Skip to main content

“Quell the Raging Ocean’s Wave”: Thomas L. Kane and the Utah War

Thomas L. Kane
In the Spring 2014 semester, one of my classes was a Utah history course. As with essentially any upper-division history course, I had to write a term paper. I chose to write mine on Thomas L. Kane’s involvement in preventing the Utah War. Kane is arguably the most important and influential non-Mormon in Mormon history. As such, I figured it might be worth re-posting the paper here for public consumption (I have reformatted it so it looks fairly professional).



Unlike most of the historical topics taken up here on my little web space, this is not especially controversial or faith shaking; I’ve made no extended (and boring) argument and analysis of evidence. This is just some good, ole’-fashioned narrative history, folks. I’ve not really added anything substantive to our body of knowledge on Kane and the Utah War (it is just an undergrad term paper, after all). This paper won’t place me in the ranks of the great Kane scholars, or Utah War historians or anything of the sort. But I tell a little piece of what is, I think, a rather interesting story. I opted to leave the works cited pages attached so as to make a convenient list of additional sources one can pursue to get the rest of the story on either Kane or the Utah War. And (I think) it’s an easy read. So if you are even slightly into history, and specifically Mormon/Utah history, then this little piece might interest you.

On a personal note, I would like to formally dedicate the paper to Roger C. Blomquist, who was my teacher for the course, but was let go at the end of the semester. He was a phenomenal teacher who showed great passion for the subject matter, and gladly presented it on a level that the lowly masses could understand, rather than just address academics in increasingly irrelevant “in-house” conversation. We need more professors like him, not less. 

Comments

  1. "Kane is arguably the most important and influential non-Mormon in Mormon history."

    I may be biased since my work with the Joseph Smith Papers was on the Missouri War, but if you ask me Alexander Doniphan was more influential than Kane.

    He just, like, you know, stopped Joseph Smith from being illegally executed in 1838. ;-)

    ReplyDelete
    Replies
    1. Well, I did say "arguably." There are certainly a number of other candidates. But while Doniphan stopped the execution of Joseph Smith and a handful leaders, Kane stopped what potentially would have turned into the slaughter of many, many Saints, with the leaders like Brigham Young being prime targets. Seriously, without Kane's intervention, I don't know that the Church survives.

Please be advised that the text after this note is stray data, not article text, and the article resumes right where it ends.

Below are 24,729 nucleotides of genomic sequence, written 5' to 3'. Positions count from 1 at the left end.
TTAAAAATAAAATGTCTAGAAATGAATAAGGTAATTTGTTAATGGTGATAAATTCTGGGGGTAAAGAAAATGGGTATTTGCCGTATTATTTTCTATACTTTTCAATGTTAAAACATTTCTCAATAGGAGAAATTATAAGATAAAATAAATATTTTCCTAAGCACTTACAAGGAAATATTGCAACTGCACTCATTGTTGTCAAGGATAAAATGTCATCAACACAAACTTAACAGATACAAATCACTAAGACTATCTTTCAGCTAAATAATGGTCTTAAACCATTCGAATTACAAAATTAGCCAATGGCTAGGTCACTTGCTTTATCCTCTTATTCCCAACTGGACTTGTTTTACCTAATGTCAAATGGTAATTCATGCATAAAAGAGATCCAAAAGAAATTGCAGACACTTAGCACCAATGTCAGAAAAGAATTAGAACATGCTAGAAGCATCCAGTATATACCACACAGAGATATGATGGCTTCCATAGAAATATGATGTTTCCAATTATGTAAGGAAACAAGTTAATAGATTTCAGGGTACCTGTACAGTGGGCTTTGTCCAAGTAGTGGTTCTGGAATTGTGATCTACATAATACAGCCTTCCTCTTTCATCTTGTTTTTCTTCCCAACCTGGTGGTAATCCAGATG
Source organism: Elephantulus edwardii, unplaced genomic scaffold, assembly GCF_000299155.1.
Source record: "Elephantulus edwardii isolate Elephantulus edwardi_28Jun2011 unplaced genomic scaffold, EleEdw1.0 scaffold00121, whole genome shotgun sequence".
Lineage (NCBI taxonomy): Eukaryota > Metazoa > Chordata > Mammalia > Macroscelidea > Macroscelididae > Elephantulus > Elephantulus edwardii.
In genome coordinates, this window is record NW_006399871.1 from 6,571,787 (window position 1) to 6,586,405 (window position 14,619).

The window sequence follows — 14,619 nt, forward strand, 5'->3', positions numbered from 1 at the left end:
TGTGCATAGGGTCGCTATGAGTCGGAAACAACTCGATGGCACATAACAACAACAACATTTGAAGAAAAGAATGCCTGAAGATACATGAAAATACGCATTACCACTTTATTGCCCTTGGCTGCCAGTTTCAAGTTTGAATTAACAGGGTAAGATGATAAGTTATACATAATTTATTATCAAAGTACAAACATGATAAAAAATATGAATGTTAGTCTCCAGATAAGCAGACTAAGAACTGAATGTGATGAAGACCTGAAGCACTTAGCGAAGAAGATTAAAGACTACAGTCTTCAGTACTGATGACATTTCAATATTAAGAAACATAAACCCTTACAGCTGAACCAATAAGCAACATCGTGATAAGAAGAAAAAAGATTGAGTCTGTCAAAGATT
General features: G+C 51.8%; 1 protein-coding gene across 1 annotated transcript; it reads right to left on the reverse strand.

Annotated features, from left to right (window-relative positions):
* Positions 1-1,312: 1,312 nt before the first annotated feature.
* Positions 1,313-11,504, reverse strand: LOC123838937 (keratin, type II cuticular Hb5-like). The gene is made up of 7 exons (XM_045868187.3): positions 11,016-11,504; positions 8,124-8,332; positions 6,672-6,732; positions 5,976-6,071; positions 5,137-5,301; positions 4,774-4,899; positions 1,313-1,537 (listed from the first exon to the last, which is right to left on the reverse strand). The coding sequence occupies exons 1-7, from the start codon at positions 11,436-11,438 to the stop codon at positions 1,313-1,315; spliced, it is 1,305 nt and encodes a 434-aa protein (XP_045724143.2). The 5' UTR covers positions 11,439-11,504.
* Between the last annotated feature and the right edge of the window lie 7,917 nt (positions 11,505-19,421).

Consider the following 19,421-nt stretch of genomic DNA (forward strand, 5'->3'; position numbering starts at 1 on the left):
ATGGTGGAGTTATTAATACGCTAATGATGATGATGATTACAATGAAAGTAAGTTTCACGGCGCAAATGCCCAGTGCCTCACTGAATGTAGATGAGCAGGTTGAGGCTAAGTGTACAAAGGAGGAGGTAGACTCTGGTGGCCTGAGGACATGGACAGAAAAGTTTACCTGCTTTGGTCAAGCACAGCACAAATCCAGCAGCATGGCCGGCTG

Delete

Post a Comment

Popular posts from this blog

“The Dominant Narrative is Not True”: Some Thoughts on Recent Remarks by Richard Bushman

The following is making its rounds on Facebook (from this video):Questioner: In your view do you see room in Mormonism for several narratives of a religious experience or do you think that in order for the Church to remain strong they would have to hold to that dominant narrative?
Richard Bushman: I think that for the Church to remain strong it has to reconstruct its narrative. The dominant narrative is not true; it can’t be sustained. The Church has to absorb all this new information or it will be on very shaky grounds and that's what it is trying to do and it will be a strain for a lot of people, older people especially. But I think it has to change. As I have seen this quote flash across my Facebook news feed and thought about how to make sense of it, I have been reminded of the short essay response questions I would often have on tests or assignments in college or even high school. It would not be uncommon for these questions to be built around a quote from an important schola…

Book of Mormon Day Reading

The Book of Mormon first went up for sale on March 26, 1830, at the E.B. Grandin Bookstore in Palmyra, NY. Tomorrow will mark the 187th anniversary of that occasion. In those intervening years, the book has had a major impact on countless lives—including my own. I love the Book of Mormon, and have a firm testimony of its truth. I can personally tell you that research into all kinds of questions about the book has only served to strengthen my testimony. It is a remarkable book, which will wear you out long before you make a dent in it, as Hugh Nibley said (pretty sure that is a direct quote, but too lazy to double check).

For those who would like to reflect on the Book of Mormon’s coming forth and long term impact in the last (almost) two centuries, I’ve compiled the following list of KnoWhys from Book of Mormon Central.
Moroni’s Visits to Joseph Smith

Why Did Moroni Quote Isaiah 11 to Joseph Smith?Why Did Moroni Deliver the Plates on September 22?

Translation

Why Did the Book of Mormon C…